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SOM ER VIL E.
OF Mr. SOMERVILE's life I am not able to say any thing that can satisfy curiosity.
He was a gentleman whose estate was in Warwickfhire ; his house, where he was born in 1692, is called Edston, a seat inherited from a long line of ancestors; for he was said to be of the first family in his county. He tells of himself that he was born near the Avon's banks. He was bred at Winchesterfchool, and was elected fellow of New College. It does not appear that in the places of his education he exhibited any uncominon proofs of genius or literature. His powers were first displayed in the country, where he was distinguished as a poet, a gentleman, and a skilful and useful justice of the peace.
Of the close of his life, those whom his poems have delighted will read with pain the following account, copied from the Letters of his friend Shenstone, by whom he was too much resembled.
" -Our old friend Somervile is dead! I did not " imagine I could have been so sorry as I find myself “ on this occasion.--Sublatum quærimus. I can now
s excuse all his foibles ; impute them to age, and to “ distress of circumstances : the last of these confi“ derations wrings my very soul to think on. For a “ man of high spirit, conscious of having (at least “ in one production) generally pleased the world, to. “ be plagued and threatened by wretches that are “ low in every sense ; to be forced to drink himself 66 into pains of the body, in order to get rid of the “ pains of the mind, is a unisery."
He died July 19, 1742, and was buried at Wotton, near Henley on Arden.
His distresses need not be much pitied : his estate is said to have been fifteen hundred a year, which by his death devolved to lord Somervile of Scotland. His mother indeed, who lived till ninety, had a jointure of six hundred.
It is with regret that I find myself not better enabled to exhibit rnemorials of a writer, who at least must be allowed to have set a good example to men of his own class, by devoting part of his time to elegant knowledge ; and who has shewn, by the subjects which his poetry has adorned, that it is practicable to be at once a ikilful sportsman and a man of letters.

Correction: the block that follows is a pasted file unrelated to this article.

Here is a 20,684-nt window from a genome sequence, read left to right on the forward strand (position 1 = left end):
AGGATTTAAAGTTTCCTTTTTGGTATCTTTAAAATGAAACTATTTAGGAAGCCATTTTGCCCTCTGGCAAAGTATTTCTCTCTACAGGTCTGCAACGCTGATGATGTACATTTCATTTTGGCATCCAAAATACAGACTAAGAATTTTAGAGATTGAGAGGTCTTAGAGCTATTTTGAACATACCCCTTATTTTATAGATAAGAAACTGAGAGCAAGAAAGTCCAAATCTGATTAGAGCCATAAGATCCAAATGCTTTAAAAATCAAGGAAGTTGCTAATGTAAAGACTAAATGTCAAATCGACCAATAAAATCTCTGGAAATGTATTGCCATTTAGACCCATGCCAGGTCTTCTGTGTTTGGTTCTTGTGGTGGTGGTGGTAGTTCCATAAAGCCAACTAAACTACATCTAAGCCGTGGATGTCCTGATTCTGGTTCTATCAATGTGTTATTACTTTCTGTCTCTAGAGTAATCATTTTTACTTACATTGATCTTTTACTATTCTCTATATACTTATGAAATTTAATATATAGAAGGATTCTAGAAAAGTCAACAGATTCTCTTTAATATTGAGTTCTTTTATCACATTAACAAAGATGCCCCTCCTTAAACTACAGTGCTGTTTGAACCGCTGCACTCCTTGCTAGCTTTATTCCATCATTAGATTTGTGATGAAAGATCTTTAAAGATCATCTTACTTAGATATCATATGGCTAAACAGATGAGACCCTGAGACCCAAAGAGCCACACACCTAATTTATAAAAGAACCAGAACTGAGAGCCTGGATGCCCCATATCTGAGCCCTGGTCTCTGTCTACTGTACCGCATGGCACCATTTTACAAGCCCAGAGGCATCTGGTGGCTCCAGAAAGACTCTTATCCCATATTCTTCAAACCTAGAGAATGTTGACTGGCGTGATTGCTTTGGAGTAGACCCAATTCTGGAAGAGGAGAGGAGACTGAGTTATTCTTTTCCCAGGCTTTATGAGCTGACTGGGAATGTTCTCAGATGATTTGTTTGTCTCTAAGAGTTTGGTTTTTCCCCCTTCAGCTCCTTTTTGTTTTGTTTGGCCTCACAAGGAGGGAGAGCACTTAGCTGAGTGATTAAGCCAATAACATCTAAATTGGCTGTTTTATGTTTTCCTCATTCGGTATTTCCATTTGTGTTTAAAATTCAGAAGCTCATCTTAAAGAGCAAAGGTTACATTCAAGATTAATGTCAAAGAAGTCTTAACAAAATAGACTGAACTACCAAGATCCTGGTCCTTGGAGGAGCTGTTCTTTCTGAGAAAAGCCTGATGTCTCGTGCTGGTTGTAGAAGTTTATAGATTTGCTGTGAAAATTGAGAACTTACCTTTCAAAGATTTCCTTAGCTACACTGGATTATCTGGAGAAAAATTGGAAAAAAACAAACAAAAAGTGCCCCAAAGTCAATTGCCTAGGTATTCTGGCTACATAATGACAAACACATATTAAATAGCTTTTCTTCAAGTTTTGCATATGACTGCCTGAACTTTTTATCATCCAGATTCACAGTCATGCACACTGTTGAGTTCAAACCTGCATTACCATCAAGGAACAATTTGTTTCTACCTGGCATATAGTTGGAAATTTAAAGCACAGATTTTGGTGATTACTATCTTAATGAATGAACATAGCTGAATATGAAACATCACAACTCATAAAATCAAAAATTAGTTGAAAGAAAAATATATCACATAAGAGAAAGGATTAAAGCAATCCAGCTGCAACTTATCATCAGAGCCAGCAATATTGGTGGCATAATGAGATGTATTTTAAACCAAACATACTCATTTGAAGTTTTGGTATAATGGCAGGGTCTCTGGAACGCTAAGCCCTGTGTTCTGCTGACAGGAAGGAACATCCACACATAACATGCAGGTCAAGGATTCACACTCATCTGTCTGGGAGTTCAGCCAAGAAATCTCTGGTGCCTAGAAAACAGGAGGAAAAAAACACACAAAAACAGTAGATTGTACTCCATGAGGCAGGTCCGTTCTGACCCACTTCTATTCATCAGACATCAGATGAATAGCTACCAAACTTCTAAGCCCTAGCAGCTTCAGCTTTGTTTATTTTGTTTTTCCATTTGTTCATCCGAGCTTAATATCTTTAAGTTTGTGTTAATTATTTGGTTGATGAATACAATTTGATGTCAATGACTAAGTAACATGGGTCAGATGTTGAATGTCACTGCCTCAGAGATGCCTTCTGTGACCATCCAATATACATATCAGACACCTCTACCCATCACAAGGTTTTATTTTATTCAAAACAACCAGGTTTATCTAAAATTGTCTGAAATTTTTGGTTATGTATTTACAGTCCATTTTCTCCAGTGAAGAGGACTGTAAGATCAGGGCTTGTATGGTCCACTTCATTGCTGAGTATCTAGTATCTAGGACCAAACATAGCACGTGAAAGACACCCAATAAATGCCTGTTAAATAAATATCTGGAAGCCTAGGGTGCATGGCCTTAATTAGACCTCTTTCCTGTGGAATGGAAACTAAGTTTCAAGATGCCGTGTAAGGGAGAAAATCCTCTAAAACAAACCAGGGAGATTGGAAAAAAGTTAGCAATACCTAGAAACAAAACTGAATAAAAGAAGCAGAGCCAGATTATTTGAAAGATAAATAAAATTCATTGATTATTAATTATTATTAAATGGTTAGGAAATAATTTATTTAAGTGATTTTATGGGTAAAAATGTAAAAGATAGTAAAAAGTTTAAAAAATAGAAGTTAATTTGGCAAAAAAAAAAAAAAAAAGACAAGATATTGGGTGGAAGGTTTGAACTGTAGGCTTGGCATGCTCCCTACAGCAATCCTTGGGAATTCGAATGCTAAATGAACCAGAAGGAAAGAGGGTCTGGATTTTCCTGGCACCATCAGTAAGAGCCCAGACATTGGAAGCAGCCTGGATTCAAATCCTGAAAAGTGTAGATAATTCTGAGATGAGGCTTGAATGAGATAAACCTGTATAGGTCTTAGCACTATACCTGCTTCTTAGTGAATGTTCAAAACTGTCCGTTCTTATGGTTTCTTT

Somervile has tried many modes of poetry; and though perhaps he has not in any reached such excellence as to raise much envy, it may commonly be said at least, that “ he writes very well for a “ gentleman.” His serious pieces are sometimes elevated, and his trifies are sometimes elegant. In his verses to Addison, the couplet which inentions Clio is written with the most exquisite delicacy of praise; it exhibits one of those happy strokes that
áre seldom attained. In his Odes to Marlborough there are beautiful lines; but in the second Ode he Thews that he knew little of his hero, when he talks of his private virtues. His subjects are commonly such as require no great depth of thought or energy of expression. His Fables are generally stale, and therefore excite no curiosity. Of his favourite, The Two Springs, the fiction is unnatural, and the moral inconfequential. In his Tales there is too much coarseness, with two little care of language, and not sufficient rapidity of narration.